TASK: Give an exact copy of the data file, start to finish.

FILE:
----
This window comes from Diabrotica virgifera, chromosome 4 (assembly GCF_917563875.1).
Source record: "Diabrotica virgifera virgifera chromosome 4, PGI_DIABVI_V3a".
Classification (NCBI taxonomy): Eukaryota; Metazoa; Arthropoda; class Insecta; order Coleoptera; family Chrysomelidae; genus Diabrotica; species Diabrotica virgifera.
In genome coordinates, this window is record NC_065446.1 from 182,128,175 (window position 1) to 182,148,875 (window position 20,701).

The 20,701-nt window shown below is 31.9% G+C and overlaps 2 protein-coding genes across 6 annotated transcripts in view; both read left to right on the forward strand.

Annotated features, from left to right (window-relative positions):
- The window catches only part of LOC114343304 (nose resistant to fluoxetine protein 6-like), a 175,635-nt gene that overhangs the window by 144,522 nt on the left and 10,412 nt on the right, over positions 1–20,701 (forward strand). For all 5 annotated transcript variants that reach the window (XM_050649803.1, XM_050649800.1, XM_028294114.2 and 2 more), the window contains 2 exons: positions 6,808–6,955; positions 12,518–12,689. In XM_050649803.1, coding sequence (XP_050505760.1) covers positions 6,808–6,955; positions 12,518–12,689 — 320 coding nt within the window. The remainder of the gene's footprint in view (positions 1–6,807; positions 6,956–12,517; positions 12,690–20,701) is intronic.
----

This window comes from Diabrotica virgifera, chromosome 4 (assembly GCF_917563875.1).
Source record: "Diabrotica virgifera virgifera chromosome 4, PGI_DIABVI_V3a".
Classification (NCBI taxonomy): Eukaryota; Metazoa; Arthropoda; class Insecta; order Coleoptera; family Chrysomelidae; genus Diabrotica; species Diabrotica virgifera.
In genome coordinates, this window is record NC_065446.1 from 182,128,175 (window position 1) to 182,148,875 (window position 20,701).

The 20,701-nt window shown below is 31.9% G+C and overlaps 2 protein-coding genes across 6 annotated transcripts in view; both read left to right on the forward strand.

Annotated features, from left to right (window-relative positions):
- The window catches only part of LOC114343304 (nose resistant to fluoxetine protein 6-like), a 175,635-nt gene that overhangs the window by 144,522 nt on the left and 10,412 nt on the right, over positions 1–20,701 (forward strand). For all 5 annotated transcript variants that reach the window (XM_050649803.1, XM_050649800.1, XM_028294114.2 and 2 more), the window contains 2 exons: positions 6,808–6,955; positions 12,518–12,689. In XM_050649803.1, coding sequence (XP_050505760.1) covers positions 6,808–6,955; positions 12,518–12,689 — 320 coding nt within the window. The remainder of the gene's footprint in view (positions 1–6,807; positions 6,956–12,517; positions 12,690–20,701) is intronic.